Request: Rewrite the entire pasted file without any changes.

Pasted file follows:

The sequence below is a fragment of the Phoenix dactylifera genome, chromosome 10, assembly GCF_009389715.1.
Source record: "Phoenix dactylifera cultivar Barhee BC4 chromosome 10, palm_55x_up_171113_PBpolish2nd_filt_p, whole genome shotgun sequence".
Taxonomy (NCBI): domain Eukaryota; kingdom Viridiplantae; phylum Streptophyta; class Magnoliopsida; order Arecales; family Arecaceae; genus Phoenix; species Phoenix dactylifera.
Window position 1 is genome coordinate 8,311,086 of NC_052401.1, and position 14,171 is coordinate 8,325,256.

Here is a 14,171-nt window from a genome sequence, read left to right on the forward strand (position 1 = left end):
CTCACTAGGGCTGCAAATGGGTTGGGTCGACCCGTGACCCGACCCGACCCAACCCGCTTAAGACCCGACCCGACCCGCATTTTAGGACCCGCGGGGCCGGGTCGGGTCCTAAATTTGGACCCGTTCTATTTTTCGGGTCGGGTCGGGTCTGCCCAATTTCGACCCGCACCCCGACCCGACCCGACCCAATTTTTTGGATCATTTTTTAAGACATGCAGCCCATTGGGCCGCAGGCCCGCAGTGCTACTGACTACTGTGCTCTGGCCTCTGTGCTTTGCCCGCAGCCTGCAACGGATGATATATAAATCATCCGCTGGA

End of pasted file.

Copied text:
The sequence below is a fragment of the Phoenix dactylifera genome, chromosome 10, assembly GCF_009389715.1.
Source record: "Phoenix dactylifera cultivar Barhee BC4 chromosome 10, palm_55x_up_171113_PBpolish2nd_filt_p, whole genome shotgun sequence".
Taxonomy (NCBI): domain Eukaryota; kingdom Viridiplantae; phylum Streptophyta; class Magnoliopsida; order Arecales; family Arecaceae; genus Phoenix; species Phoenix dactylifera.
Window position 1 is genome coordinate 8,311,086 of NC_052401.1, and position 14,171 is coordinate 8,325,256.

Here is a 14,171-nt window from a genome sequence, read left to right on the forward strand (position 1 = left end):
CTCACTAGGGCTGCAAATGGGTTGGGTCGACCCGTGACCCGACCCGACCCAACCCGCTTAAGACCCGACCCGACCCGCATTTTAGGACCCGCGGGGCCGGGTCGGGTCCTAAATTTGGACCCGTTCTATTTTTCGGGTCGGGTCGGGTCTGCCCAATTTCGACCCGCACCCCGACCCGACCCGACCCAATTTTTTGGATCATTTTTTAAGACATGCAGCCCATTGGGCCGCAGGCCCGCAGTGCTACTGACTACTGTGCTCTGGCCTCTGTGCTTTGCCCGCAGCCTGCAACGGATGATATATAAATCATCCGCTGGA